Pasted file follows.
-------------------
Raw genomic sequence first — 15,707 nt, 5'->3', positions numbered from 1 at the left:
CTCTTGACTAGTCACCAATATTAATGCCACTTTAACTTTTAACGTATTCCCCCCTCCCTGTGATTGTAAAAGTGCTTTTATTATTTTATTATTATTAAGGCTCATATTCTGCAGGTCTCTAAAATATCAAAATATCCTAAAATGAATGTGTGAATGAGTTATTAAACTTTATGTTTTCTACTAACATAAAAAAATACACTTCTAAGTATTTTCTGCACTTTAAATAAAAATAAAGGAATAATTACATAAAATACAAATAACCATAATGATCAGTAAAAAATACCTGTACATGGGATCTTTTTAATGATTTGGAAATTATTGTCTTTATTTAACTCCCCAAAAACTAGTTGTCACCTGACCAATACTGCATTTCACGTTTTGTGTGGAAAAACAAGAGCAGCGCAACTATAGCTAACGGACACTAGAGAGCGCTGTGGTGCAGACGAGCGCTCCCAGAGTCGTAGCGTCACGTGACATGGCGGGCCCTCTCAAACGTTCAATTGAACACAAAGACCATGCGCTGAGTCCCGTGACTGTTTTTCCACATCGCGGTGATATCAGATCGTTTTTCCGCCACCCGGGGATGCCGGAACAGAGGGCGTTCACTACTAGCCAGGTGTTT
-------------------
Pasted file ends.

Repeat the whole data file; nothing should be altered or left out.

Raw genomic sequence first — 15,707 nt, 5'->3', positions numbered from 1 at the left:
CTCTTGACTAGTCACCAATATTAATGCCACTTTAACTTTTAACGTATTCCCCCCTCCCTGTGATTGTAAAAGTGCTTTTATTATTTTATTATTATTAAGGCTCATATTCTGCAGGTCTCTAAAATATCAAAATATCCTAAAATGAATGTGTGAATGAGTTATTAAACTTTATGTTTTCTACTAACATAAAAAAATACACTTCTAAGTATTTTCTGCACTTTAAATAAAAATAAAGGAATAATTACATAAAATACAAATAACCATAATGATCAGTAAAAAATACCTGTACATGGGATCTTTTTAATGATTTGGAAATTATTGTCTTTATTTAACTCCCCAAAAACTAGTTGTCACCTGACCAATACTGCATTTCACGTTTTGTGTGGAAAAACAAGAGCAGCGCAACTATAGCTAACGGACACTAGAGAGCGCTGTGGTGCAGACGAGCGCTCCCAGAGTCGTAGCGTCACGTGACATGGCGGGCCCTCTCAAACGTTCAATTGAACACAAAGACCATGCGCTGAGTCCCGTGACTGTTTTTCCACATCGCGGTGATATCAGATCGTTTTTCCGCCACCCGGGGATGCCGGAACAGAGGGCGTTCACTACTAGCCAGGTGTTT